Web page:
Sometimes when we travel we get so caught up in sightseeing that we forget to take a moment to enjoy the simple pleasures of the day. And what's simpler or more pleasurable than food?
Laos is a country that has stuck in my mind. I enjoyed how the Mekong River dominates life in the south. Its waters lend a lush fragrance to everything around it, rustic and fresh. And it's this freshness that comes across whenever I eat laap, the national dish.
Laap (often seen as larb on Thai menus) is a warm salad that can be made with any variety of protein--chicken, pork, raw beef, water fowl, freshwater fish, or even water buffalo (I make mine with tofu, seitan, or a combination of the two). The key is that the meat must be minced. To achieve this effect with tofu, it's best to freeze it first, which results in a grainier, crumbly texture when thawed.
Of all the ingredients, I'd say the glutinous rice powder gives laap its most distinctive flavor. This is made by toasting uncooked grains of sticky rice (usually available at Asian markets) until they turn golden brown, then grinding them in a coffee/spice grinder. It may smell like stale popcorn, but it really makes the dish.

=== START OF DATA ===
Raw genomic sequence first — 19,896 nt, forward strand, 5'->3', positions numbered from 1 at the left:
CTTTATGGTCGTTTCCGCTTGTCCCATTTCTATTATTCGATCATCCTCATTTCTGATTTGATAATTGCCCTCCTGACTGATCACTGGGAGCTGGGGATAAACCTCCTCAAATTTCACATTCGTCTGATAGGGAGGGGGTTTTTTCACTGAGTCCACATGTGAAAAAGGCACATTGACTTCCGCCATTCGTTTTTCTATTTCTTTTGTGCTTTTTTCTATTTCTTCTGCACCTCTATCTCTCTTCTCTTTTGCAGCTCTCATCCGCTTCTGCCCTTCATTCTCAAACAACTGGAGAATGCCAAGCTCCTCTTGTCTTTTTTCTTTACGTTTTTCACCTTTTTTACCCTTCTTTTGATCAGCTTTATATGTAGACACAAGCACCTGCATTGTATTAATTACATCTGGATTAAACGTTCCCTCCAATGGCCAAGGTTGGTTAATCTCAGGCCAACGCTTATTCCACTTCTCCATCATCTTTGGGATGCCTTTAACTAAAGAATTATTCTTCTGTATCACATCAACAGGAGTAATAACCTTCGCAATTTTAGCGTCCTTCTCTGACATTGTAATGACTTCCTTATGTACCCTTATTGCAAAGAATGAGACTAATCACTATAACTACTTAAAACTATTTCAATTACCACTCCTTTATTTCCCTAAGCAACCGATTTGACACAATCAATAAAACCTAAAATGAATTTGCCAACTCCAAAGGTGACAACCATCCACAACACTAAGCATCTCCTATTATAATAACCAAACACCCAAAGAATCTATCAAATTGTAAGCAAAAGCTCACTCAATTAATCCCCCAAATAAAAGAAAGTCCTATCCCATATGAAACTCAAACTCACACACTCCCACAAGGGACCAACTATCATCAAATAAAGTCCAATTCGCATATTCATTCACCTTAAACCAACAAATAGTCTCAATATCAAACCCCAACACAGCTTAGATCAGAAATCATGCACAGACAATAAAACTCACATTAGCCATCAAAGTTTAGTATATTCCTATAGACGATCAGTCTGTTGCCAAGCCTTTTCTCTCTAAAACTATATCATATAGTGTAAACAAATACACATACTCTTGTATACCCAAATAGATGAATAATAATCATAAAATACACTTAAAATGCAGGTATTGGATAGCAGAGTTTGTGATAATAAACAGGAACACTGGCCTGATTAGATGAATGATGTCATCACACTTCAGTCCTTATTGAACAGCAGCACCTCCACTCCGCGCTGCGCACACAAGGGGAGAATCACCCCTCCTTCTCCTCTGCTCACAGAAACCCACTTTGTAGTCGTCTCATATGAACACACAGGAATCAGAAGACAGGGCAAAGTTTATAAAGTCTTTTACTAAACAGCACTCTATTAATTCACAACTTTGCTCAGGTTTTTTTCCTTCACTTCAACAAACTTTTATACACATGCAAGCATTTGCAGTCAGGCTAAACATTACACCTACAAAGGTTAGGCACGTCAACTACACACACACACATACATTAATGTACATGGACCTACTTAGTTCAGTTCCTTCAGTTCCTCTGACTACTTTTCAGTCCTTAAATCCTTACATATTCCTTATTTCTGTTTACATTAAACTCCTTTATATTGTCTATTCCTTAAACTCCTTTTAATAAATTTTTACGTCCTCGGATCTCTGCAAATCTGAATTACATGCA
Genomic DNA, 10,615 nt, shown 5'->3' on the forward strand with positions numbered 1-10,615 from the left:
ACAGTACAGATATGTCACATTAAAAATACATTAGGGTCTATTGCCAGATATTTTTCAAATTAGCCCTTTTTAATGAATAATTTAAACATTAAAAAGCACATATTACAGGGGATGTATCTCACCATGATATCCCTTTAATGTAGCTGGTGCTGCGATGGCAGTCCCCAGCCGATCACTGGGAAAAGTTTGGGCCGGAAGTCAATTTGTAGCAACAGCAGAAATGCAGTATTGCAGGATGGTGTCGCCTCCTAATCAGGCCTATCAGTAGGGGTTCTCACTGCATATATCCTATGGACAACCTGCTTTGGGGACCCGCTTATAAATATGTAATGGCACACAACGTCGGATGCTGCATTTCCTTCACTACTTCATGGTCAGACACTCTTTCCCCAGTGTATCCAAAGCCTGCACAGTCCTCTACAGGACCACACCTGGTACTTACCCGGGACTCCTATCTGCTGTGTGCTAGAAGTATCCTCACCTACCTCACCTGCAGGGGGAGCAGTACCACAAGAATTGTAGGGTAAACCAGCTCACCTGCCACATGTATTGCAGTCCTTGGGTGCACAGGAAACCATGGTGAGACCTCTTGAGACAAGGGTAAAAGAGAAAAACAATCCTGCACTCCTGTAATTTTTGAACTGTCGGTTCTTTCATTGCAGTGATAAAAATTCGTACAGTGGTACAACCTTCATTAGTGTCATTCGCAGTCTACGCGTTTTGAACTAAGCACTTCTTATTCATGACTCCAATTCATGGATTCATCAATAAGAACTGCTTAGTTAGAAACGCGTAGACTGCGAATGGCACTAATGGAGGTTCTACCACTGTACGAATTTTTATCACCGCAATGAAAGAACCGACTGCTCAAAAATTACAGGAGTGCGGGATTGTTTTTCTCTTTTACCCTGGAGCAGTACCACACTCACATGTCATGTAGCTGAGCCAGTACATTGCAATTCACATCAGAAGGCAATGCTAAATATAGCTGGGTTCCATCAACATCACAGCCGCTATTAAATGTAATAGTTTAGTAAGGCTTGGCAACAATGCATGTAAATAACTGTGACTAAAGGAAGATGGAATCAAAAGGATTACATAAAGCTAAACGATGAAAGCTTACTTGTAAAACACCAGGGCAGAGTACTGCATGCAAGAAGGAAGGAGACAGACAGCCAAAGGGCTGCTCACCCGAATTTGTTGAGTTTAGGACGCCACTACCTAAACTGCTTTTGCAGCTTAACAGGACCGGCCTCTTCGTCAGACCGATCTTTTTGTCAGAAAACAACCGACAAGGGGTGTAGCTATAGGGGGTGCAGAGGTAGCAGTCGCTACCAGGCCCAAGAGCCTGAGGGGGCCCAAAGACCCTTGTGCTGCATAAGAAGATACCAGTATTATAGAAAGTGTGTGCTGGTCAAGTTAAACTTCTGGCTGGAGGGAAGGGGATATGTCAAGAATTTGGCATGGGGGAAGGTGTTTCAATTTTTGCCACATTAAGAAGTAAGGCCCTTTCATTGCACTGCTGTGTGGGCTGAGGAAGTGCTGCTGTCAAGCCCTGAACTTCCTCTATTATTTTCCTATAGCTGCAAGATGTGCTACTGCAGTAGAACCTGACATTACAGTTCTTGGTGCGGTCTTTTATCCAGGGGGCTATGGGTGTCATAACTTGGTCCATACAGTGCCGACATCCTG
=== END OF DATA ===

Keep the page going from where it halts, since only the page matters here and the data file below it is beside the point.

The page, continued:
The clear, light freshness of laap comes from the use of fresh herb leaves--mint and cilantro--chopped green onions, and fresh lime juice. A liberal dousing of fish sauce enhances the flavors. And of course, it wouldn't be a Southeast Asian dish without some heat. Diced serrano peppers do the trick for me, but an Asian chili would be more authentic. Heap it all on a bed of lettuce and you're good to go.
If you need something to accompany the dish, hand-rolled balls of sticky rice are a must, and some people like a mixture of freshly chopped tomato, cucumber, and basil as well. For specific measurements and instructions for all this, the recipe I follow (more or less) is here.
Even with snow on the ground outside, when those bright flavors touch my palate, it's easy to imagine myself resting cross-legged on a cushion in front of a low wooden table, watching the Mekong's swift current rush off into the sunset. And that's about as good as travel gets.